Are eGPUs Worth It for Low-End Graphics Cards?

As the market for external GPU enclosures for laptops expands, it has become easier to see the appeal of extending the power of your ultraportable laptop. It is also more tempting to enter directly and buy your first cabinet.

However, with the current inflated prices for GPUs, it might be worth asking: Is it worth a cabinet when you're using a budget-oriented graphics card?

And if your laptop is also at the lower end of the price level, you should also worry about the bandwidth of the USB port type C.

Theoretically, all you need to connect an external GPU is a Type-C USB connection enabled for Thunderbolt. But not all Thunderbolt ports enabled have the same bandwidth.

For example, take a look at the
Dell XPS 13 9360 2017. Hidden in the specifications is an important detail: It has only two lanes on PCI Express Gen 3 Type C (with a theoretical bandwidth of 16 Gbps), compared to what is normally expected from a Thunderbolt connector (40 Gbps).


Ports (PRTS)
2 USB 3.0 – 1 w / PowerShare
1 SD card reader (SD, SDHC, SDXC)
1 headphone jack
1 slot Noble lock
1 Thunderbolt 3 (2 lanes of PCI Express Gen 3) supports on / load, PowerShare, Thunderbolt 3 (40 Gbps bidirectional), USB 3.1 Gen 2 (10 Gbps), VGA HDMI, Ethernet and USB-A to via Dell Adapter (sold separately)

So, is it worth it?

The test

The Dell XPS 13 is capable [19659008] of many games given the correct settings and settings . Popular titles such as Counter-Strike: Global Offensive achieve an average frame rate of 56 fps at 720p, and Far Cry 5 has almost 30 fps in absolutely lower settings and resolution. (link here to Far Cry 5 unpublished)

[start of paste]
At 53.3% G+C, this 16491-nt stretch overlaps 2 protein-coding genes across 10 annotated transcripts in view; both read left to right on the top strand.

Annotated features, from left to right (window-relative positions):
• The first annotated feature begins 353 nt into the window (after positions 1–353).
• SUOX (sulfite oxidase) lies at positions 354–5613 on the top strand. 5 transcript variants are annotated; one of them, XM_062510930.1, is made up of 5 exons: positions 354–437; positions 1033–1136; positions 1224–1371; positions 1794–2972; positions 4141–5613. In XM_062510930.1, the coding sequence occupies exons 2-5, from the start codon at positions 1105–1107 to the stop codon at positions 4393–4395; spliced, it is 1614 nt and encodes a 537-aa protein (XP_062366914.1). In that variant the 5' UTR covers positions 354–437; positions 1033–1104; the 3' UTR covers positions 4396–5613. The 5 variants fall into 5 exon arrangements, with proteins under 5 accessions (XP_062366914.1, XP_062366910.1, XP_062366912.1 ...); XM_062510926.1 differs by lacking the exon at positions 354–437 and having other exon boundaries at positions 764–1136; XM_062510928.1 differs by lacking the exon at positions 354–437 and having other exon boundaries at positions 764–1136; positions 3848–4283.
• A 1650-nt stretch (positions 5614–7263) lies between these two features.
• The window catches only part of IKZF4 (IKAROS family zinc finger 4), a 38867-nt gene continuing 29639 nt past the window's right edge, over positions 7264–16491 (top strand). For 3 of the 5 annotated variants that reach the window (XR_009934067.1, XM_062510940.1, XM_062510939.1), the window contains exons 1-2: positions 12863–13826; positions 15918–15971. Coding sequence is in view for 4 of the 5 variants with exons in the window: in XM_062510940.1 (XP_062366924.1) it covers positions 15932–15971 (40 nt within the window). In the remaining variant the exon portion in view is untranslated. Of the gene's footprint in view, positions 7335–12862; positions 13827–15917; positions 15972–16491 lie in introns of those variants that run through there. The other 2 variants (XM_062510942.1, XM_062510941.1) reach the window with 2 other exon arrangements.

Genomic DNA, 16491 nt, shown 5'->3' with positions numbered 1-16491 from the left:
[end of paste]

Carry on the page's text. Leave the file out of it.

However, less flexible titles like Assassin & # 39; s Creed Origins and Final Fantasy XV are completely impossible for Intel HD graphics. [19659022] 2 ” width=”670″ height=”377″>
I started by connecting a GT 1030 to the external graphics base AkiTio and connecting to the XPS 13. The GT 1030 is the entry-level GPU of the current Nvidia lineup, a sub- $ 100 graphics card aimed at basic productivity or games. It is not technically compatible with GPU cabinets, but in practice it works without too many problems.

Access to GT 1030 dramatically expanded the capabilities of XPS 13. Counter-Strike: The Global Offensive now has an average of 146 fps, and Far Cry 5 has an average of 36 fps at 720p (and is perfectly capable of maintaining a 30 fps lock).

Titles previously impossible to execute, such as Assassin's Creed Origins and Final Fantasy XV now average more than 30 fps at 720p.

How much are we losing due to bandwidth limitations? I connected exactly the same GT 1030 to a Ryzen 3 desktop PC and ran the same reference points to discover it.

GT 1030 Counter-Strike: Overall Offensive (Average Fps) Far Cry 5 (Average Fps) Assassin & # 39; s Creed: Origins (Average Fps) Final Fantasy XV ( Benchmark Score)
USB Type-C 146 36 32 3419
Complete PCIe [19659041] 170 48 43 3694

The performance of the GT 1030 seemed to be between 10 and 25 percent of its full capabilities.

Out of curiosity, I repeated the same experiment with a GTX 1050 midtier. The effect was, predictably, more noticeable. For example, Assassin's Creed Origins reached an average of 60 fps in the same configuration when fully used, but the bandwidth limitations of the port meant that the XPS 13 saw an average of only 45 fps.

GT 1030 Counter-Strike: Overall Offensive (Average Fps) Far Cry 5 (Average Fps) Assassin & # 39; s Creed: Origins (Average Fps) Final Fantasy XV ( Benchmark Score) [19659035] USB Type-C 179.21 55 46 5531
Complete PCIe 227.57 81 60 6239

So, is it worth it to use an inexpensive GPU on a laptop, even if the bandwidth of the machine is limited?

I would say yes. While there is a definite impact on performance even in the modest GT 1030, the presence of the GPU allowed the XPS 13 to reach a solid average of 30 fps at 720p in two games that this machine could not play before. Even a 1030 GT with limited bandwidth can severely expand the range of playable games on a laptop that only has access to modern Intel HD graphics.

Credit: Shaun Lucas / Laptop Mag

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